In this blog series, we’ll take a closer look at the three factors that are the keys to a successful and timely project delivery. Projects are a risky business because their successful implementation depends on so many internal and external factors. Planning a project is challenging, because you have to consider project dependencies, constraints and assumptions. In this first part of the series, we’ll concentrate on explaining the different types of project dependencies and their relationships to each other.
What are project dependencies?
“Dependencies describe the relationship between two or more sequential tasks. These relationships determine in which order the project team needs to do the tasks. Thus, the project manager needs to identify the dependencies between tasks in order to draw up the project schedule.“"
(Source: InLoox Project Management Glossary)
So in short, dependencies define in which order project tasks and activities should be carried out. Why is this so important? Let’s use a simple example to illustrate it: Imagine you’re building a house and start with building the roof, then you build the walls, and only then you start with the foundation. That doesn’t sound logical, does it? The same goes for projects, as every project has a logical sequence of tasks. Some of these tasks can be done simultaneously, while others depend on predecessor tasks to finish before you can start them. The difficulty of accurately determining dependencies is that they could occur between tasks of the same projects, but a task of one project could also be dependent on a task of another project. Furthermore, a task can be preceded or succeeded by multiple tasks.
Mandatory vs. discretionary dependencies
Project dependencies can be mandatory or discretionary. Mandatory dependencies are activities that must be carried out at a specific time, either because the client requires it, legal regulations, or because it would make no sense to carry them out at any other time (see the house example).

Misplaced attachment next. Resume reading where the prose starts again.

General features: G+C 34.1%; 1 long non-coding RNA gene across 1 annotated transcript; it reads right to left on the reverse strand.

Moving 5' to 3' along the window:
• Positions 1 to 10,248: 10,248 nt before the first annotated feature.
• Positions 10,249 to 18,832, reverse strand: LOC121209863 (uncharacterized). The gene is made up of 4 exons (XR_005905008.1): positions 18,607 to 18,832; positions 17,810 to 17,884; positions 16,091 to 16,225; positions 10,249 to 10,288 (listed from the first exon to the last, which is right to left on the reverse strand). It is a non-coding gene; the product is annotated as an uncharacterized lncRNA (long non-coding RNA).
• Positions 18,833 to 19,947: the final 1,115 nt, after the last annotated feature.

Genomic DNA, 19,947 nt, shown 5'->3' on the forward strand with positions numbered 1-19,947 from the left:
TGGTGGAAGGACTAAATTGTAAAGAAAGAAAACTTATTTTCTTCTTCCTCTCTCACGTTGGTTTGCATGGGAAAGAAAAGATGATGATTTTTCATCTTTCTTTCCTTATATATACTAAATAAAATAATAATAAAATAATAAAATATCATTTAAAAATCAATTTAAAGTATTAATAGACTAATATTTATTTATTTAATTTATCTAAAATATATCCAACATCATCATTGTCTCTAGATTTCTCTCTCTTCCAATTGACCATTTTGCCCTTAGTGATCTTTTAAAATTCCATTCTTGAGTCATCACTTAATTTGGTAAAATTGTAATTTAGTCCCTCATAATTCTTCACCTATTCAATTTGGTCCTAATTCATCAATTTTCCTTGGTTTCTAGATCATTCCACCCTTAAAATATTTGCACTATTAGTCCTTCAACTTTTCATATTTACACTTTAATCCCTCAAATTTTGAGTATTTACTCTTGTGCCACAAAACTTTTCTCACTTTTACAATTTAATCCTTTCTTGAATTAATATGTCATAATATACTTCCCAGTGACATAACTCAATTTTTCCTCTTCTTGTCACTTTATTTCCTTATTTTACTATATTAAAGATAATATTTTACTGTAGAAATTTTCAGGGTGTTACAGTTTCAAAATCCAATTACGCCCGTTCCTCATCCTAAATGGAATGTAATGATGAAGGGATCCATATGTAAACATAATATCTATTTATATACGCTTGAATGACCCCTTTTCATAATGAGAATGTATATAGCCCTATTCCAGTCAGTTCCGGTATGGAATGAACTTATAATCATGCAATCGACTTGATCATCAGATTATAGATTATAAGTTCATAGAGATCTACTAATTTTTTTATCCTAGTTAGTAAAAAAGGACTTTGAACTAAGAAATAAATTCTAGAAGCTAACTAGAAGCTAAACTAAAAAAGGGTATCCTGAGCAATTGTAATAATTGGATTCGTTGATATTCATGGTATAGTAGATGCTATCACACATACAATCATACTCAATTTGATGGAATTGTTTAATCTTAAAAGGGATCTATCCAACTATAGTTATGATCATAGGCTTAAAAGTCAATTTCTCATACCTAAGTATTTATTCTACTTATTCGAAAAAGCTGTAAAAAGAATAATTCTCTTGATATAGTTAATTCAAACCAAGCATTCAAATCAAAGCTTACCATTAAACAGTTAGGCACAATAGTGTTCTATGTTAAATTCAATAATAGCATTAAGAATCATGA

Discretionary dependencies are not defined by these requirements and are more of a recommendation. The project team can decide themselves on when they would like to finish the task or the activity, based on their experience and best practice. Discretionary allow the team much more flexibility to plan the schedule according to their needs and capacity.
Internal vs. external dependencies
Internal dependencies exist between two activities within the project, thus the project team can control the dependency completely and is not dependent on any outside sources.
External dependencies are relationships between project activities and activities outside of the project, i.e. activities over which the project team has no control over, but which still have to be considered in the project schedule.
How to plan and manage dependencies?
- Determine whether the dependency is between tasks within the project or outside of it.
- List and sort all tasks and activities and determine their dependency to each other.
- Determine the critical path, i.e. the sequence of tasks that has to be completed before the project can be finished.
- Visualize dependencies and the critical path in a network diagram such as a Gantt chart.
- Regularly review your project schedule and make adjustments when necessary.
Gantt chart with dependencies in InLoox 9 for Outlook
The 4 dependency relationships
The most common type of dependency, the End-to-Start relationship is saying that the predecessor task must finish before the successor task can start. So if we take the home building example, this means that you will need to buy land first, before you can start building a house.
Start-to-Start dependencies state that the predecessor task must start before successor can start. The tasks don’t have to start simultaneously, the successor task can start any time after the predecessor has started. An example would be: The moment you start cooking the rice, you can start preparing the vegetables.
End-to-End dependencies say that the predecessor must finish before the successor can finish. The tasks don’t have to finish at the same time, the successor can finish any time after the predecessor has ended. For example, if you didn’t build your house from scratch, but ordered a prefabricated house, some tasks can only be finished after the house was “delivered” (e.g. adding the patio).
This scenario almost never happens, but for the sake of completeness, should also be mentioned here. The Start-to-End is saying that the successor task can’t finish before the predecessor task has started. The easiest example here is billing, you can only finish the billing process, after you have started the delivery of your product or service.
What are your tips for managing project dependencies? Share your experiences with other readers in the comment section.